Anybody with even a cursory knowledge of Telugu and Tamil politics will understand the deep nexus between cinema and electoral fortunes. Kapus have always been proud of Chiranjeevi, the once reigning king of Telugu Cinema. His rise in the film industry that was dominated by Kamma stalwarts such as N T Rama Rao (NTR, the founder of TDP) and Akkineni Nageswara Rao (ANR) was a shot in the arm for the Kapu community. Kapus across the state pinned their hopes on him in 2009 when their ‘Megastar’ Chiranjeevi formed a political party of his own. His Praja Rajyam Party (PRP) polled an impressive 18% vote share but quickly closed shop after the elections because his vote share garnered him only 18 seats out of the 294-member assembly. Kapus felt as if their much-awaited meal ticket had been siphoned off.

In 2014, another Kapu film star Pawan Kalyan took up the political mantle but did quite the opposite of his brother Chiranjeevi. He campaigned for the rival Kamma party, TDP, and did the unthinkable. He was instrumental in transferring Kapu votes en masse to Chandrababu Naidu’s TDP. It is widely felt in the state that Kapus snatched victory for the TDP from the jaws of defeat in an atmosphere where rival Jaganmohan Reddy was riding high on the sympathy wave of his father Y S Rajasekhar Reddy’s untimely death. After the election, Kapus started realising that they were still miles away from the corridors of political power and that their beloved star may have taken them for a ride (again). It is this angst that has boiled over on the streets of coastal Andhra Pradesh this week.

So, the issue is much bigger than reservations. Kapus are in an ideological flux where they are too comfortable with their upper caste history and social role yet want a ‘BC’ tag to leap out of the problems of unemployment and lack of opportunity. But the right way for this single largest caste of Andhra Pradesh is to take the lead and align with the true ‘backwards’ in Telugu society, i.e., Dalits, Muslims & some of the OBCs and aim for the bull’s eye of political power. That eventually can herald a victory for other classes of Telugu society that have so far only been palanquin bearers for the mighty Kammas and Reddys. Going by early signs, however, such an alignment seems utopian given the fact that Kapu leaders had no time to even shed crocodile tears for Rohith Vemula who was killed just a few days ago in the same state. Finally, to tie it back to the Patel agitation, today’s Kapu movement is evidently disparate because the projected leaders seen on screen are spent forces who already betrayed their cause years ago as opposed to Hardik Patel, a brand new force!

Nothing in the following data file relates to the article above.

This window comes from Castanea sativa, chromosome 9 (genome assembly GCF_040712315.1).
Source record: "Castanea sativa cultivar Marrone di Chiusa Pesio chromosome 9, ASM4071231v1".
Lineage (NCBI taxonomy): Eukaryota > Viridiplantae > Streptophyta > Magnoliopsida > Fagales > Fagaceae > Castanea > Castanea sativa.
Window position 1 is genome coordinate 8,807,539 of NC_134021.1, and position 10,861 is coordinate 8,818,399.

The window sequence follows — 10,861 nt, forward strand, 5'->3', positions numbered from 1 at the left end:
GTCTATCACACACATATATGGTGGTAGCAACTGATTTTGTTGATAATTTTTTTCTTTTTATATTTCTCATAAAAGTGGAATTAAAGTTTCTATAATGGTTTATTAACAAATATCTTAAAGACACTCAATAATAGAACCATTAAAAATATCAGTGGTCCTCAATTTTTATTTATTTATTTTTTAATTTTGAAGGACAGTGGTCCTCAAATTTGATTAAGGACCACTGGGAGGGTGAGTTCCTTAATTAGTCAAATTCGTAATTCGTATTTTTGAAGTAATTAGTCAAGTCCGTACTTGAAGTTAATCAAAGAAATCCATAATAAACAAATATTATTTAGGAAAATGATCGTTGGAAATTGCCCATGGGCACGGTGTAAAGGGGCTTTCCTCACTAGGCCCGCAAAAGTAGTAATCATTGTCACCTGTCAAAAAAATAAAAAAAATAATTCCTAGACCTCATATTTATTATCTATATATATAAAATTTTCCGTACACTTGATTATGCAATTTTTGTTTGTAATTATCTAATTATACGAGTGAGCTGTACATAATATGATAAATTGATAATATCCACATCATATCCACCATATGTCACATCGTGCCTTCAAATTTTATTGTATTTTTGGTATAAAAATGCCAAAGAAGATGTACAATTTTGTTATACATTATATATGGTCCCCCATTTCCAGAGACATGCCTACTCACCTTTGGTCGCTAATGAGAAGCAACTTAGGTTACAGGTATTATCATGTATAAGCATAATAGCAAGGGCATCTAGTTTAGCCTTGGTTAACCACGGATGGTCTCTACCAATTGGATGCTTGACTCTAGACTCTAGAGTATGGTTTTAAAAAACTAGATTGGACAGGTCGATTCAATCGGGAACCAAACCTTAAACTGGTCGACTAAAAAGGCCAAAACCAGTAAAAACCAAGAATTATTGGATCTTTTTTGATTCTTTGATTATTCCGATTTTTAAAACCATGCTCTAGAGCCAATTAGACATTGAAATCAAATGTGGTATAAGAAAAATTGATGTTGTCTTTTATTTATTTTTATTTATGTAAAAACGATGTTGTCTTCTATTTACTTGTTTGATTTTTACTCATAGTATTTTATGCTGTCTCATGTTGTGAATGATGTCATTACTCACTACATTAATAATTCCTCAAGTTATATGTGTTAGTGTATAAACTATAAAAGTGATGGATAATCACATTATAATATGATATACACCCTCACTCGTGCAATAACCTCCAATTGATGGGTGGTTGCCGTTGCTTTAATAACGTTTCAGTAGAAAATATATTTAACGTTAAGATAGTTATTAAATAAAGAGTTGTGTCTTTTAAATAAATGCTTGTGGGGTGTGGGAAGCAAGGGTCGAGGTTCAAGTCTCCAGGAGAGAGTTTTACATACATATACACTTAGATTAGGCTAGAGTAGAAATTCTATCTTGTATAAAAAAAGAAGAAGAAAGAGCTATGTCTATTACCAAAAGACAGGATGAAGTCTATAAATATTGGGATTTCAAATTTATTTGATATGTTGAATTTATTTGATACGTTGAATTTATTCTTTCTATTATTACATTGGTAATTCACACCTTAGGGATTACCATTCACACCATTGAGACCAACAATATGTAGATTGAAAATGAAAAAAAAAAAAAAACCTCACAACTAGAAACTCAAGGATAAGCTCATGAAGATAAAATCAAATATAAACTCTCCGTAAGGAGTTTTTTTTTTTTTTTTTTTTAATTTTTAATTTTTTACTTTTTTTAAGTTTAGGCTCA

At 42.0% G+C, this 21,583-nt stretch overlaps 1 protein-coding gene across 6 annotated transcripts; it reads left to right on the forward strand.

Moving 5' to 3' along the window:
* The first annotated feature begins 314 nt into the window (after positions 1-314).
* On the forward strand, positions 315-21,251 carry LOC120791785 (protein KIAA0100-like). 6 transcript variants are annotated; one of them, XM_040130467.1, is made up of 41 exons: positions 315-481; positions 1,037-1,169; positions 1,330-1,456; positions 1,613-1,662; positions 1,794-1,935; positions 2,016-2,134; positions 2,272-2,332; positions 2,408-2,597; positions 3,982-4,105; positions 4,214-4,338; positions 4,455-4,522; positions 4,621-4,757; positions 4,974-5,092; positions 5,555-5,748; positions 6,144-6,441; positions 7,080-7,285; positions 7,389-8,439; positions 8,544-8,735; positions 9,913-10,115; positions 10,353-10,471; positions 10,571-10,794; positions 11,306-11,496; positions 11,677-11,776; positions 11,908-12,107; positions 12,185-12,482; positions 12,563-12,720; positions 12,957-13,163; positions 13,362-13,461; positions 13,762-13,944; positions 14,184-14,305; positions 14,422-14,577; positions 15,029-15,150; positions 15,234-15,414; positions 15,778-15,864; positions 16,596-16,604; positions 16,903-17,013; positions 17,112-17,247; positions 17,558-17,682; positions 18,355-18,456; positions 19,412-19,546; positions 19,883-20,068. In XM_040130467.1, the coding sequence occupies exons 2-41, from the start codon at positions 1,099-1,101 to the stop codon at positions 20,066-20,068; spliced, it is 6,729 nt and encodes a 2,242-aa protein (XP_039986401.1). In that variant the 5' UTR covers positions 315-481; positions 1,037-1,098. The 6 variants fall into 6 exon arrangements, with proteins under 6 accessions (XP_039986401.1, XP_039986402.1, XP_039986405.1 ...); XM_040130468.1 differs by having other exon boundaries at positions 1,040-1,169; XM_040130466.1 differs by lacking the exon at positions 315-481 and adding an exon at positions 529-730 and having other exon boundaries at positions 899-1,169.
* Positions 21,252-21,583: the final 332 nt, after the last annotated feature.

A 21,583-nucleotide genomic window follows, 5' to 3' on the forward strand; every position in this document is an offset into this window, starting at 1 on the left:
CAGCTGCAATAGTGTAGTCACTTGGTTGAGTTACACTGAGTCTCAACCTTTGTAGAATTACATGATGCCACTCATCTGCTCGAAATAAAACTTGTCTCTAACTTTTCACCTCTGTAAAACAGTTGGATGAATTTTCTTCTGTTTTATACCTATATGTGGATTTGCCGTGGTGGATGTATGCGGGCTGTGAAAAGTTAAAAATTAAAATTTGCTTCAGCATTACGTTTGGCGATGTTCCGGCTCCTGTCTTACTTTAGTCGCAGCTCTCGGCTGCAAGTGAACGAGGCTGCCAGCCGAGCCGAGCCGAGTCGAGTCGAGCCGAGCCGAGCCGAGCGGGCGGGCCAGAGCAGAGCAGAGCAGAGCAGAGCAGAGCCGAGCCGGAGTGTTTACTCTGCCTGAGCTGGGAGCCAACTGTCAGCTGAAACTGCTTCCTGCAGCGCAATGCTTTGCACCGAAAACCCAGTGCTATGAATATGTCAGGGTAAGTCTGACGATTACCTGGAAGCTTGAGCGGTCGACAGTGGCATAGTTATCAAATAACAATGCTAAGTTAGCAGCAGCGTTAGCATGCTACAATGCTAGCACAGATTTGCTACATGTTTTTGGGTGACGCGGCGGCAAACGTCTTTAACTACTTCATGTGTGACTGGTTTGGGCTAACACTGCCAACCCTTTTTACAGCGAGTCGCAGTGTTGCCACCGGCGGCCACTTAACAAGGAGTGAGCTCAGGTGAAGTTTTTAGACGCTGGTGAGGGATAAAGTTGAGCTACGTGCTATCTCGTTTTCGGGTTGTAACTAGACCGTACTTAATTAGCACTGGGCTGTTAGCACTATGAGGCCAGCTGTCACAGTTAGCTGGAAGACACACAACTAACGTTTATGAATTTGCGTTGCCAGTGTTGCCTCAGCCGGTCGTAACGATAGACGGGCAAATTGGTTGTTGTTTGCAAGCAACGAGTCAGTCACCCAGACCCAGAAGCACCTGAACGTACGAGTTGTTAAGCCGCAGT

You must be to comment.
  1. prav

    Reddy and Kamma leaders didn't come up on caste. Infact they don't talk about caste. Leaders like NTR and Chandra Babu
    though Kammas came from below middle class family background. In AP, no leader can form govt by using caste. And don't understand what benefit
    common people will get if their caste person becomes the Chief Minister. As for as Rohit is concerned… it is only the media
    that is coming up with stories day after day… for common man… it is just another college issue/fight. Just because a dalit
    got involved doesn't make the issue bigger.

More from Nijam Gara

Similar Posts

By Atul Upadhyay

By Ritwik Trivedi

By FAUZAN ARSHAD

Wondering what to write about?

Here are some topics to get you started

Share your details to download the report.









We promise not to spam or send irrelevant information.

Share your details to download the report.









We promise not to spam or send irrelevant information.

An ambassador and trained facilitator under Eco Femme (a social enterprise working towards menstrual health in south India), Sanjina is also an active member of the MHM Collective- India and Menstrual Health Alliance- India. She has conducted Menstrual Health sessions in multiple government schools adopted by Rotary District 3240 as part of their WinS project in rural Bengal. She has also delivered training of trainers on SRHR, gender, sexuality and Menstruation for Tomorrow’s Foundation, Vikramshila Education Resource Society, Nirdhan trust and Micro Finance, Tollygunj Women In Need, Paint It Red in Kolkata.